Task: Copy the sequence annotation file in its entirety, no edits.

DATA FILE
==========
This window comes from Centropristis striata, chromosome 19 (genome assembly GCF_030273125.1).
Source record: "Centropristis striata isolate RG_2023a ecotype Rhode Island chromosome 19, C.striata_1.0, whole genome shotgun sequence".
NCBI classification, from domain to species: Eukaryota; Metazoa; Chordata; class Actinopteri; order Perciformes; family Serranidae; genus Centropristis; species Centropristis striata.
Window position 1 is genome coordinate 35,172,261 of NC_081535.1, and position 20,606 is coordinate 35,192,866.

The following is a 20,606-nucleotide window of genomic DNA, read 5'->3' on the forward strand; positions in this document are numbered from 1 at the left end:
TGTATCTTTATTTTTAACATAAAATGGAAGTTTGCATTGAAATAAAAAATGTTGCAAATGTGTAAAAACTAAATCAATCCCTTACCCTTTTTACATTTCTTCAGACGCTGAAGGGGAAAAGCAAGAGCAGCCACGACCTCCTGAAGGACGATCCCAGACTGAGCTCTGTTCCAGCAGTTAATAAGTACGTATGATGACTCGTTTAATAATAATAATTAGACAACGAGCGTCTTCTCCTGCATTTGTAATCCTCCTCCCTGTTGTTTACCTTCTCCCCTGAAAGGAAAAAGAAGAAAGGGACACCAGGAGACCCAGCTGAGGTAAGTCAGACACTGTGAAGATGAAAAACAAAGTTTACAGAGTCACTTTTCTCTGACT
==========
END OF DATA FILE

This window comes from Centropristis striata, chromosome 19 (genome assembly GCF_030273125.1).
Source record: "Centropristis striata isolate RG_2023a ecotype Rhode Island chromosome 19, C.striata_1.0, whole genome shotgun sequence".
NCBI classification, from domain to species: Eukaryota; Metazoa; Chordata; class Actinopteri; order Perciformes; family Serranidae; genus Centropristis; species Centropristis striata.
Window position 1 is genome coordinate 35,172,261 of NC_081535.1, and position 20,606 is coordinate 35,192,866.

The following is a 20,606-nucleotide window of genomic DNA, read 5'->3' on the forward strand; positions in this document are numbered from 1 at the left end:
TGTATCTTTATTTTTAACATAAAATGGAAGTTTGCATTGAAATAAAAAATGTTGCAAATGTGTAAAAACTAAATCAATCCCTTACCCTTTTTACATTTCTTCAGACGCTGAAGGGGAAAAGCAAGAGCAGCCACGACCTCCTGAAGGACGATCCCAGACTGAGCTCTGTTCCAGCAGTTAATAAGTACGTATGATGACTCGTTTAATAATAATAATTAGACAACGAGCGTCTTCTCCTGCATTTGTAATCCTCCTCCCTGTTGTTTACCTTCTCCCCTGAAAGGAAAAAGAAGAAAGGGACACCAGGAGACCCAGCTGAGGTAAGTCAGACACTGTGAAGATGAAAAACAAAGTTTACAGAGTCACTTTTCTCTGACT